Multivariate pattern analysis (MVPA) or brain decoding methods have become standard practice in analyzing fMRI data. Although decoding methods have been extensively applied in brain-computer interfaces, these methods have only recently been applied to time series neuroimaging data such as MEG and EEG to address experimental questions in cognitive neuroscience. In a tutorial style review, we describe a broad set of options to inform future time series decoding studies from a cognitive neuroscience perspective...
October 25, 2016: Journal of Cognitive Neuroscience
https://www.readbyqxmd.com/read/27779909/early-cross-modal-plasticity-in-adults
#17
Luca Lo Verde, Maria Concetta Morrone, Claudia Lunghi
It is known that, after a prolonged period of visual deprivation, the adult visual cortex can be recruited for nonvisual processing, reflecting cross-modal plasticity. Here, we investigated whether cross-modal plasticity can occur at short timescales in the typical adult brain by comparing the interaction between vision and touch during binocular rivalry before and after a brief period of monocular deprivation, which strongly alters ocular balance favoring the deprived eye. While viewing dichoptically two gratings of orthogonal orientation, participants were asked to actively explore a haptic grating congruent in orientation to one of the two rivalrous stimuli...
October 25, 2016: Journal of Cognitive Neuroscience
https://www.readbyqxmd.com/read/27779908/states-of-mind-characterizing-the-neural-bases-of-focus-and-mind-wandering-through-dynamic-functional-connectivity
#18
Benjamin W Mooneyham, Michael D Mrazek, Alissa J Mrazek, Kaita L Mrazek, Dawa T Phillips, Jonathan W Schooler
During tasks that require continuous engagement, the mind alternates between mental states of focused attention and mind-wandering. Existing research has assessed the functional connectivity of intrinsic brain networks underlying the experience and training of these mental states using "static" approaches that assess connectivity across an entire task. To disentangle the functional connectivity between brain regions as the mind fluctuates between discrete brain states, we employed a dynamic functional connectivity approach that characterized brain activity using a sliding window...
October 25, 2016: Journal of Cognitive Neuroscience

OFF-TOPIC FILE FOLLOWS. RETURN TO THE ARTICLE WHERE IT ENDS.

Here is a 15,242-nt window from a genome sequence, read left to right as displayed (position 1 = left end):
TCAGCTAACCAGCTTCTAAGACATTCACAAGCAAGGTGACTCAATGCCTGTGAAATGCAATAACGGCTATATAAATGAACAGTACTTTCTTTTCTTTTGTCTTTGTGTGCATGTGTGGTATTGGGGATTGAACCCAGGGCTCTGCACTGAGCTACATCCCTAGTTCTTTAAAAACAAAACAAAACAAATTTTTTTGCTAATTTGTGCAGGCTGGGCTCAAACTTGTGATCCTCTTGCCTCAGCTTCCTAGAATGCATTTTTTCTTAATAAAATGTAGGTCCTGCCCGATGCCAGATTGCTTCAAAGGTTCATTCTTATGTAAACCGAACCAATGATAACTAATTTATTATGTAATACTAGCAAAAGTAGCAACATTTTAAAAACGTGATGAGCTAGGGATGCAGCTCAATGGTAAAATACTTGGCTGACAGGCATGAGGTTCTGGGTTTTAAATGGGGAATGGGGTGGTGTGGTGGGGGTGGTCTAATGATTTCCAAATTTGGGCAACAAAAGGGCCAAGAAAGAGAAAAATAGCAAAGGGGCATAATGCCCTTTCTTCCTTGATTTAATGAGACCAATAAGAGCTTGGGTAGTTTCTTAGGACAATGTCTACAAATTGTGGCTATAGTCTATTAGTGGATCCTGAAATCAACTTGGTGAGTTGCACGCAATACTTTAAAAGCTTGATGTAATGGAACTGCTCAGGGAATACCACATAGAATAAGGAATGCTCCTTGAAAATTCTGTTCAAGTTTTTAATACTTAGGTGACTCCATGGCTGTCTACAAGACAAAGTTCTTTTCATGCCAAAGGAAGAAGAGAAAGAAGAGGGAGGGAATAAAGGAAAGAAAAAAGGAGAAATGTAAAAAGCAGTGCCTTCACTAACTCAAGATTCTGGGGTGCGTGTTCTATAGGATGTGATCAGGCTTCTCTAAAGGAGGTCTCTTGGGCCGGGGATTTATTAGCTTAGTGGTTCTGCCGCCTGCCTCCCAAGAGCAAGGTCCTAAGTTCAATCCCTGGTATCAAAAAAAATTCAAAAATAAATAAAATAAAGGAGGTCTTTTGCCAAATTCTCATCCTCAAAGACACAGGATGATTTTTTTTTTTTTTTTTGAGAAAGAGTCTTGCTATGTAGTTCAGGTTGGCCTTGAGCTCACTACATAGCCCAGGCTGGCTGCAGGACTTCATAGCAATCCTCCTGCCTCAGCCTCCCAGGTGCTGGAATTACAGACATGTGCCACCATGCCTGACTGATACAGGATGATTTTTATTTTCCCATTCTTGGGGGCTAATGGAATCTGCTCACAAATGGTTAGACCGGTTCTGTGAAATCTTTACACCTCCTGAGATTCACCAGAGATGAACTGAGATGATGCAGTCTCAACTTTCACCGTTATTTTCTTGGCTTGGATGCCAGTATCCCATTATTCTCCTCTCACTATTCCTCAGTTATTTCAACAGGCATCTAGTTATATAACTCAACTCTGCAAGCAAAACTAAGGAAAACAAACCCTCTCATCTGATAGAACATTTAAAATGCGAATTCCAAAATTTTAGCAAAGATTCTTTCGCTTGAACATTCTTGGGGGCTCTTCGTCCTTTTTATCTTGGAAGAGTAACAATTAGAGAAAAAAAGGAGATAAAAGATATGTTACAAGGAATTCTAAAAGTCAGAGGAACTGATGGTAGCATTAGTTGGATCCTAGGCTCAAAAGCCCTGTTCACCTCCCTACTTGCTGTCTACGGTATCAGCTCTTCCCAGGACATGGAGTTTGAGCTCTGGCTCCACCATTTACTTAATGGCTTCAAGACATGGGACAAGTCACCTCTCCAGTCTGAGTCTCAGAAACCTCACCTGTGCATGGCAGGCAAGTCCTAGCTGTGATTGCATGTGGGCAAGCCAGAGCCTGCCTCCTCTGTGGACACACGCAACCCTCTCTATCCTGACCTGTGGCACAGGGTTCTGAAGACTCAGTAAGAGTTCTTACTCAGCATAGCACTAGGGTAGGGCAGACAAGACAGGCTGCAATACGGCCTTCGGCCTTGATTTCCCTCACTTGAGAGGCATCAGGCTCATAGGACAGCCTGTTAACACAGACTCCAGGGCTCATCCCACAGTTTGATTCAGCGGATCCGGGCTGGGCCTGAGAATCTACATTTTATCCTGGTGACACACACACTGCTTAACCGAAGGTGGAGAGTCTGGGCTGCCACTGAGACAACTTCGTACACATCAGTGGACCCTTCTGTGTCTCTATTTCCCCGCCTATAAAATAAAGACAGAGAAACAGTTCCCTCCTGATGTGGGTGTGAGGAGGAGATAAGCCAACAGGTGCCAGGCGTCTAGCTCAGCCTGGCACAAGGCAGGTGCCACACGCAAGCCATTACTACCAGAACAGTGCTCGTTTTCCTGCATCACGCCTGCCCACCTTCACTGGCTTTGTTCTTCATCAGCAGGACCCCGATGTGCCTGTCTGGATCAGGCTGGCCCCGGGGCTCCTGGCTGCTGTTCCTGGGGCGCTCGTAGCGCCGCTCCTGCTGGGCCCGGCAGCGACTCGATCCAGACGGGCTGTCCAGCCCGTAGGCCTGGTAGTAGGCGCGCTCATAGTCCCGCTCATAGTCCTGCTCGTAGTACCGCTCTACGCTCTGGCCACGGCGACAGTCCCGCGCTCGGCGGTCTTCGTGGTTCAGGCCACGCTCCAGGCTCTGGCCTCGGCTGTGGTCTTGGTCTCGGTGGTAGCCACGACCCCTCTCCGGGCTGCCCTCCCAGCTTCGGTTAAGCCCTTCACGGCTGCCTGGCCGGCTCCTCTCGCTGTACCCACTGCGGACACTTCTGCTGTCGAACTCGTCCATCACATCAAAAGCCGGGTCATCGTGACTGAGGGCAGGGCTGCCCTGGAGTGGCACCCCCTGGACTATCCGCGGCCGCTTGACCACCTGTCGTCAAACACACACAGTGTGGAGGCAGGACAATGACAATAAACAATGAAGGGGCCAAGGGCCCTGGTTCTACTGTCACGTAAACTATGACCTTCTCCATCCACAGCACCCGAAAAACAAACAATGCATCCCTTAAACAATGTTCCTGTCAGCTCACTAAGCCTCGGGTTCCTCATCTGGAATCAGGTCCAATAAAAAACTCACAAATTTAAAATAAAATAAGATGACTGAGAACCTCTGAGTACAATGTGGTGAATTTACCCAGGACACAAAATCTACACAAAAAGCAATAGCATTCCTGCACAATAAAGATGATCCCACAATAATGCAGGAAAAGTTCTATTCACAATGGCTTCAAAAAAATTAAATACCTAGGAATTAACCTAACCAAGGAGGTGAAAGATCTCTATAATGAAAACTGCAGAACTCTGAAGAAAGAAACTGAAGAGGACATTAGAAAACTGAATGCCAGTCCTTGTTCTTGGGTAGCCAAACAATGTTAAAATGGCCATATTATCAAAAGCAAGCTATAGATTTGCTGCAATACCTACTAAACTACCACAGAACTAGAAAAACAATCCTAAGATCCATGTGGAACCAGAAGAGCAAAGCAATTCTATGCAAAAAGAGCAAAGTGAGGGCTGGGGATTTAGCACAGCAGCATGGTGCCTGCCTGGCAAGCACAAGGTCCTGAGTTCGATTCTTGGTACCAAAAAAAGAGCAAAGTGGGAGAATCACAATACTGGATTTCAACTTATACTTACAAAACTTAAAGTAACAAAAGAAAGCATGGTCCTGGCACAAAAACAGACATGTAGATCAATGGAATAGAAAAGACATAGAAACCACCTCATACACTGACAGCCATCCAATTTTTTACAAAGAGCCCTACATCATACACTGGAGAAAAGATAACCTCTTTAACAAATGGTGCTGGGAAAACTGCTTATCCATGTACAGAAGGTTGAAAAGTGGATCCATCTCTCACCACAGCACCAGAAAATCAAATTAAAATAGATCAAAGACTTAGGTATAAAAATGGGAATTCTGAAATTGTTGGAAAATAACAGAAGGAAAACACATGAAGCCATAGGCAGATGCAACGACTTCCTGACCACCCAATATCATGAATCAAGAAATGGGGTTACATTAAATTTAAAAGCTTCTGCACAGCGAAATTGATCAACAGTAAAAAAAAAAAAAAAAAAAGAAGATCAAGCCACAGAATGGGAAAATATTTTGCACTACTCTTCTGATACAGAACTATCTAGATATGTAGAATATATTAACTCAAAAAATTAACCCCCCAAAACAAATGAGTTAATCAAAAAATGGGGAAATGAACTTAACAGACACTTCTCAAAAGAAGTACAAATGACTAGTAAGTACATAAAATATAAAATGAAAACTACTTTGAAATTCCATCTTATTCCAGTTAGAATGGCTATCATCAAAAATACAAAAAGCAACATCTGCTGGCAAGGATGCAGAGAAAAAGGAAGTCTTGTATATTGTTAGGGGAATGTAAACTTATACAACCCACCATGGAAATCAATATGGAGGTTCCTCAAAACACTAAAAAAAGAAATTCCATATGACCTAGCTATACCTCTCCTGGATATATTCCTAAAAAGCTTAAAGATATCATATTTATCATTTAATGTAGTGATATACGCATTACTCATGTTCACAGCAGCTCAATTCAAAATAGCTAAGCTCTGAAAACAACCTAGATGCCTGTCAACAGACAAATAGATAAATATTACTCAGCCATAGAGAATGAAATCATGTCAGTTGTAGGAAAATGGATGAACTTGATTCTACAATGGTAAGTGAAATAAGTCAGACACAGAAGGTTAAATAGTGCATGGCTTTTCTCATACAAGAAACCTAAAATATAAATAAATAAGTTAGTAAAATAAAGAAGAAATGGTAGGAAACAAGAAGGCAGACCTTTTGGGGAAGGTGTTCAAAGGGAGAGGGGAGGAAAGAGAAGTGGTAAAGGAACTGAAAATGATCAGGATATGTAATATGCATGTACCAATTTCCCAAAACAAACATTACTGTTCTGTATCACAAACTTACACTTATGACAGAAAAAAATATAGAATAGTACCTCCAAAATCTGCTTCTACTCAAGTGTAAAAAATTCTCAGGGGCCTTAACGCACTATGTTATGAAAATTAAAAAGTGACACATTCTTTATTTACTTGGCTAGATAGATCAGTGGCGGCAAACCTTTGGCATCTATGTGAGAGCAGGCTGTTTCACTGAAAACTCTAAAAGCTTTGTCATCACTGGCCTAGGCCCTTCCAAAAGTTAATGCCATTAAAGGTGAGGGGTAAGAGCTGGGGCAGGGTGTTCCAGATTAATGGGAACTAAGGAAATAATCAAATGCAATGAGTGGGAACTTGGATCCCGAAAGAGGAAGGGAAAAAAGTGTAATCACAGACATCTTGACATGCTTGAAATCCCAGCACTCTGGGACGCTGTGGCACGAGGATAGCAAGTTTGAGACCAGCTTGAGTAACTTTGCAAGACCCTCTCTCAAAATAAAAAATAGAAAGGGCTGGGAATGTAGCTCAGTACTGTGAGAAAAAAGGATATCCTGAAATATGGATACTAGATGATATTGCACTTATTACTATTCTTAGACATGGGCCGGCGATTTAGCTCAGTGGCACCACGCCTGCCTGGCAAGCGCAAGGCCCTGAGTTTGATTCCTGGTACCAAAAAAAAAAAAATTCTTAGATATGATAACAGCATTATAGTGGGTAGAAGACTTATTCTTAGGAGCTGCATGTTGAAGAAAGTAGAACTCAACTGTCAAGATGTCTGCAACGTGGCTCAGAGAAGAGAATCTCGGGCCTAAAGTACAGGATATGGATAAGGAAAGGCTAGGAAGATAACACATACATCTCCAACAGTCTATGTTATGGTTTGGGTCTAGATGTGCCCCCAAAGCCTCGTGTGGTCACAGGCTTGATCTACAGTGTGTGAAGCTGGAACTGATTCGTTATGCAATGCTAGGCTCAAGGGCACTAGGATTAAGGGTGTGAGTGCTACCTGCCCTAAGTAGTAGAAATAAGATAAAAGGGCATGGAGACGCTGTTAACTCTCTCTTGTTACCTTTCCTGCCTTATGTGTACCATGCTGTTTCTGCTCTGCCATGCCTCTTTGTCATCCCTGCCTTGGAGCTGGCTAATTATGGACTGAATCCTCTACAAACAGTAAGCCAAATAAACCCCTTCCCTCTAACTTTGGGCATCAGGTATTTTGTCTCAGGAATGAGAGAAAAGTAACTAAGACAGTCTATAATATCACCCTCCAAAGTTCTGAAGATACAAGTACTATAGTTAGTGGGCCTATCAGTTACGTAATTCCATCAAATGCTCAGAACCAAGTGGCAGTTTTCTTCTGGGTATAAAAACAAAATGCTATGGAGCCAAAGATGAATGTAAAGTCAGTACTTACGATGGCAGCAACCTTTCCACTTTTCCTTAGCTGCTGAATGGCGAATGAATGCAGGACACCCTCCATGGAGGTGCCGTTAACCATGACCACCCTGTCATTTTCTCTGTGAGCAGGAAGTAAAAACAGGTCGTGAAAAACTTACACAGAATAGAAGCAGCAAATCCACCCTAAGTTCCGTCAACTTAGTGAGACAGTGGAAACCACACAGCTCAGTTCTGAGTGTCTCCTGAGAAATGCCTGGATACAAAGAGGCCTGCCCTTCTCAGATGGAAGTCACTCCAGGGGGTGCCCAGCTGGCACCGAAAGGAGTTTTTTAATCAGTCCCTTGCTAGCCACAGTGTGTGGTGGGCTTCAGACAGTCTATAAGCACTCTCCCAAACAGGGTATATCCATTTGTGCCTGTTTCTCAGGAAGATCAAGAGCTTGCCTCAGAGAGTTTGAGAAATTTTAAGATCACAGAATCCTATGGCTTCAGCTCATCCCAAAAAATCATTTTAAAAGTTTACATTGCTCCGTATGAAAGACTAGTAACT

https://www.readbyqxmd.com/read/27779907/the-neurocognitive-cost-of-enhancing-cognition-with-methylphenidate-improved-distractor-resistance-but-impaired-updating
#19
Sean James Fallon, Marieke E van der Schaaf, Niels Ter Huurne, Roshan Cools
A balance has to be struck between supporting distractor-resistant representations in working memory and allowing those representations to be updated. Catecholamine, particularly dopamine, transmission has been proposed to modulate the balance between the stability and flexibility of working memory representations. However, it is unclear whether drugs that increase catecholamine transmission, such as methylphenidate, optimize this balance in a task-dependent manner or bias the system toward stability at the expense of flexibility (or vice versa)...
October 25, 2016: Journal of Cognitive Neuroscience
https://www.readbyqxmd.com/read/27779906/medial-prefrontal-medial-temporal-theta-phase-coupling-in-dynamic-spatial-imagery
#20
Raphael Kaplan, Daniel Bush, James A Bisby, Aidan J Horner, Sofie S Meyer, Neil Burgess
Hippocampal-medial prefrontal interactions are thought to play a crucial role in mental simulation. Notably, the frontal midline/medial pFC (mPFC) theta rhythm in humans has been linked to introspective thought and working memory. In parallel, theta rhythms have been proposed to coordinate processing in the medial temporal cortex, retrosplenial cortex (RSc), and parietal cortex during the movement of viewpoint in imagery, extending their association with physical movement in rodent models. Here, we used noninvasive whole-head MEG to investigate theta oscillatory power and phase-locking during the 18-sec postencoding delay period of a spatial working memory task, in which participants imagined previously learned object sequences either on a blank background (object maintenance), from a first-person viewpoint in a scene (static imagery), or moving along a path past the objects (dynamic imagery)...
October 25, 2016: Journal of Cognitive Neuroscience